Samsung has faced a lot of adversity when it comes to getting their fancy new SSDs to consumers. While they’re responsible for producing nearly half of the NAND flash in SSDs sold, they can’t seem to sell their own boxes.
That’s why they’re aiming their sights on the gamer crowd. According to Jim Elliott, Vice President of Memory Marketing for Samsung, “In addition to processing power, advanced graphic cards and high-resolution monitors, gamers want a fast storage drive for reduced loading times and faster game performance. Our 256GB SSD provides much better overall performance than conventional HDDs, as well as longer battery life for the notebook gamer. Clearly, all PC gamers will benefit from the blistering speeds and dazzling photorealism enabled by the Samsung 256GB SSD.”
Sure, the SSDs do cost a pretty penny, but if there’s any crowd that will pay a premium for the latest piece of hardware that will give them a competitive edge, it’s gamers. No official word yet as to when we can expect the adverts.
There’s really nothing worse than an otherwise wonderful product with one fatal flaw that brings its whole score down. The Razer Mamba is a wonderful wireless gaming mouse, with an absolutely devastating power problem.
For the Mamba, Razer tweaked the kick-ass shape of the now-classic DeathAdder design—perfect for palm-grip mousers—to sneak in a pair of sensitivity adjustment buttons. The changes paid off: The Mamba is eminently comfortable for long-term gaming sessions, and the sensitivity buttons fix our only complaint with the DeathAdder, which offered imprecise on-the-fly sensitivity adjustments using the mouse wheel.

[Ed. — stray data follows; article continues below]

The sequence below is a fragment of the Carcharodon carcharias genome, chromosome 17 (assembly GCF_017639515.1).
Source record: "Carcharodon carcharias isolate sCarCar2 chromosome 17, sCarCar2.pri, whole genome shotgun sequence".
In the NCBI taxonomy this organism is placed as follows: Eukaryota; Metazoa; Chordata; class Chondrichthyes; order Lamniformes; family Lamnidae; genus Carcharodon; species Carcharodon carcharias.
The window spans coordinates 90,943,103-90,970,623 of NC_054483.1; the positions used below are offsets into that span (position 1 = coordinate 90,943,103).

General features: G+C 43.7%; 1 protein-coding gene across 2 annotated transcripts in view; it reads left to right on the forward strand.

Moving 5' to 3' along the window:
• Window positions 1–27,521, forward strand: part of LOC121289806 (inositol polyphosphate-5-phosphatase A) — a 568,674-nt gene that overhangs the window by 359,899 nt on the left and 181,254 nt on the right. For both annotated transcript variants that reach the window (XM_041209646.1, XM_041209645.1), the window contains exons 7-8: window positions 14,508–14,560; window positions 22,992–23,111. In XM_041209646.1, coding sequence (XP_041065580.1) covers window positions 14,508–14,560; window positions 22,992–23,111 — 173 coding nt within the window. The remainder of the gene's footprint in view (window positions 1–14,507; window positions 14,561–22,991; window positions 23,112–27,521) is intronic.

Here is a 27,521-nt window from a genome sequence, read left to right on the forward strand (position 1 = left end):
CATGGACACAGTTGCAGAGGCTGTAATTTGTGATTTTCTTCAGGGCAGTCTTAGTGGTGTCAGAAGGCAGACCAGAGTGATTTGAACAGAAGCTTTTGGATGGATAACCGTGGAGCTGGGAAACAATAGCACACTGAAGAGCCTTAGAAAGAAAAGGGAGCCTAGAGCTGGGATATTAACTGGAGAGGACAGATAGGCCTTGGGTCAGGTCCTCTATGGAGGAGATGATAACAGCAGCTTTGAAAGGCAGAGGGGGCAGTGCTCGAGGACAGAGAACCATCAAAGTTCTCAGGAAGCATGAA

AMD today adds to its Phenom processor line with a new flagship part, the Phenom II X4 965 Black Edition. The new chip updates the company's Dragon platform, which combines a Phenom II CPU with an ATI Radeon 4870/4890 graphics card and 790GX-based motherboard.
We're told the silicon in the X4 965 BE is unchanged from the X4 955 BE, so you're essentially looking at a clockspeed bump with a slightly higher TDP. Specifically, the 45nm chip comes clocked at 3.4GHz and contains 6MB of L3 cache, and 8MB of total cache (2MB total L2 per processor). And because it's a 'Black Edition' part, the new CPU is unlocked.
AMD also tells us that its own internal testing has shown the X4 965 BE to be a better overclocker than the previous 955, which isn't always the case when releasing a faster-clocked processor built on the same architecture. We currently have one of these chips in our Lab, so look for our own performance impression in the very near future.
Best of all for the AMD faithful, AMD has set an MSRP of $245 for the 965, the same official MSRP the 955 previously held..
At first, I just didn't get it--the Chumby, that is. This little LCD display wrapped in a hug of padding looked like a bizarre cross between my car's antiquated GPS device, the throw-up of an OSX dashboard, and a big plushy hunk of love. To its genius, that's exactly what the Chumby is... and so much more. And did I mention that it's open-source as well?
Contrary to most of the open-source hardware projects I've mentioned on Maximum PC, the Chumby is ready for your attention the moment you pop it out of the box. But that doesn't mean that you can't tweak and tinker beyond its simplistic exterior. Although cracking open the soft, loveable digital toy will violate your warranty, the official Chumby site is more than happy to give you a listing of the device's full hardware--schematics as well. From there, only your conscience toward ripping open friendly, plush, communication devices stands in your way of complete hardware transcendence.